Would if the silver were immediately consumed or destroyed instead of being hoarded. Surely it is a very palpable error to say that when government sells or spends gold it consumes it in an economic sense. If I swap a horse for a cow and kill and eat the cow, do I consume the horse? (13) I took the horse from the market when I bought it, and I return it to the market when I offer to sell it. The question of the metal has demanded so much elucidation that debts as commodities and as currency must wait a future communication.
J. Greevz Fisher.
78 Harrogate Road, Leeds, England.
(1) No, this is not a correct interpretation of my phrase, because it is based upon a conception of the term product seriously differing from my own. If a laborer's product is looked upon as the entirety of that which he delivers to the consumer, then indeed Mr. Fisher's point is well taken, and to expect the laborer's wages to buy back his product is to expect too much. But that is not what is ordinarily meant by a laborer's product. A laborer's product is such portion of the value of that which he delivers to the consumer as his own labor has contributed. To expect the laborer's wages to buy this value back is to expect no more than simple equity. If some other laborer has contributed to the total value of the delivered article by making a tool which has been used in its manufacture by the laborer who delivers it, then the wages of the laborer who makes the tool should also buy back his product or due proportion of value, and would do so under liberty. But his portion of the value and therefore his wage would be measured by the wear and tear which the tool had suffered in this single act of manufacture, and not by any supposed benefit conferred by the use of the tool over and above its wear and tear. In other words, the tool-maker would simply sell that portion of the tool destroyed in the act of manufacture instead of lending the tool and receiving it again accompanied by a value which would more than restore it to its original condition. Mr. Fisher's interpretation rests, furthermore, on a misconception of the term wages. When a farmer hires a day-laborer for a dollar a day and his board, the board is as truly a part of the wages as is the dollar; and when I say that the laborer's wages should buy back his product, I mean that the total amount which he receives for his labor, whether in advance or subsequently, and whether consumed before or after the performance of his labor, should be equal in market value to his total contribution to the product upon which he bestows his labor. Is this expecting too much? If so, might I ask to whom the excess of product over wage should equitably go?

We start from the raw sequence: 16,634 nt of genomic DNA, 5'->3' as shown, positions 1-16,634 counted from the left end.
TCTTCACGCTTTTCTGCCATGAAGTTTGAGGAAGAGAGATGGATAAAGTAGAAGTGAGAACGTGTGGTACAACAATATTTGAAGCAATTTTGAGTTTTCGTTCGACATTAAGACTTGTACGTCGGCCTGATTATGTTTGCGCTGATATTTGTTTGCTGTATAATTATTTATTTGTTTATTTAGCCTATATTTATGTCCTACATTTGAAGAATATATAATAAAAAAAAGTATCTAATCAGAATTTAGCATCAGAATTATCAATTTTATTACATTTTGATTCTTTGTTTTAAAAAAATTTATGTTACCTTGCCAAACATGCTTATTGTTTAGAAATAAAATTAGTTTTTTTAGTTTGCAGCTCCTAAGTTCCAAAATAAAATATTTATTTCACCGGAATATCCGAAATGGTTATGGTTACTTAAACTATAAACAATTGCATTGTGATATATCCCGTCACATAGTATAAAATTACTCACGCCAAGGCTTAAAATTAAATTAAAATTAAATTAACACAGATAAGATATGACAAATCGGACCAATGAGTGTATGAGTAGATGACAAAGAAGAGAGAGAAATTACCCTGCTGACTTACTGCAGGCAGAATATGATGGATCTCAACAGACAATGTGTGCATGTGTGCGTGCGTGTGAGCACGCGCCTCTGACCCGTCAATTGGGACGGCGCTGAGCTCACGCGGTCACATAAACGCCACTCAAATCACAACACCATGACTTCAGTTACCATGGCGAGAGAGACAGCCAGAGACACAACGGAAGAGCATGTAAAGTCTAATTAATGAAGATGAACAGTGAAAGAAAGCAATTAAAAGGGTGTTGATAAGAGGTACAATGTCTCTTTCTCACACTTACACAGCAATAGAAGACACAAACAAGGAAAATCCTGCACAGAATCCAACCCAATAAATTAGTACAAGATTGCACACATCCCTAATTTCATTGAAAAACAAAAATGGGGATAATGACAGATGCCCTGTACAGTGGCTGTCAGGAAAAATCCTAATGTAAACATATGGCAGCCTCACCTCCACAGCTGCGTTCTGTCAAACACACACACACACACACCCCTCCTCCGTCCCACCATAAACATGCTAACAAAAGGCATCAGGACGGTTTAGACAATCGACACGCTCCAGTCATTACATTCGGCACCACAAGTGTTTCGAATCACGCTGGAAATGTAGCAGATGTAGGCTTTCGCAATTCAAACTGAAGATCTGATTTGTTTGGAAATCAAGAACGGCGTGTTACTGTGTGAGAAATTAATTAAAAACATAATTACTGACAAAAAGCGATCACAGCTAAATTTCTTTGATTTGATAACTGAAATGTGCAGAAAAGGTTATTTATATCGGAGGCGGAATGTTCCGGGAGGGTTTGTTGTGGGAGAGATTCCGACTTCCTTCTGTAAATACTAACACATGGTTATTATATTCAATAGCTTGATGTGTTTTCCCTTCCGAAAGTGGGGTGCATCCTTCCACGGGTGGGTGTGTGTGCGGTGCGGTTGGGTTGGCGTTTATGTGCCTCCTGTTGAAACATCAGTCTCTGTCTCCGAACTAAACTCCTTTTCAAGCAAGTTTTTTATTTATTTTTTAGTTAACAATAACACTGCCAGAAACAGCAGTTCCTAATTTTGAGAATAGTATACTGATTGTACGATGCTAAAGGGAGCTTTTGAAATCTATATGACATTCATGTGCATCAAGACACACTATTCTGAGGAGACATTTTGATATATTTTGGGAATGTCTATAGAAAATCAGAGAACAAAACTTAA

(2) Every man who postpones consumption takes a risk. If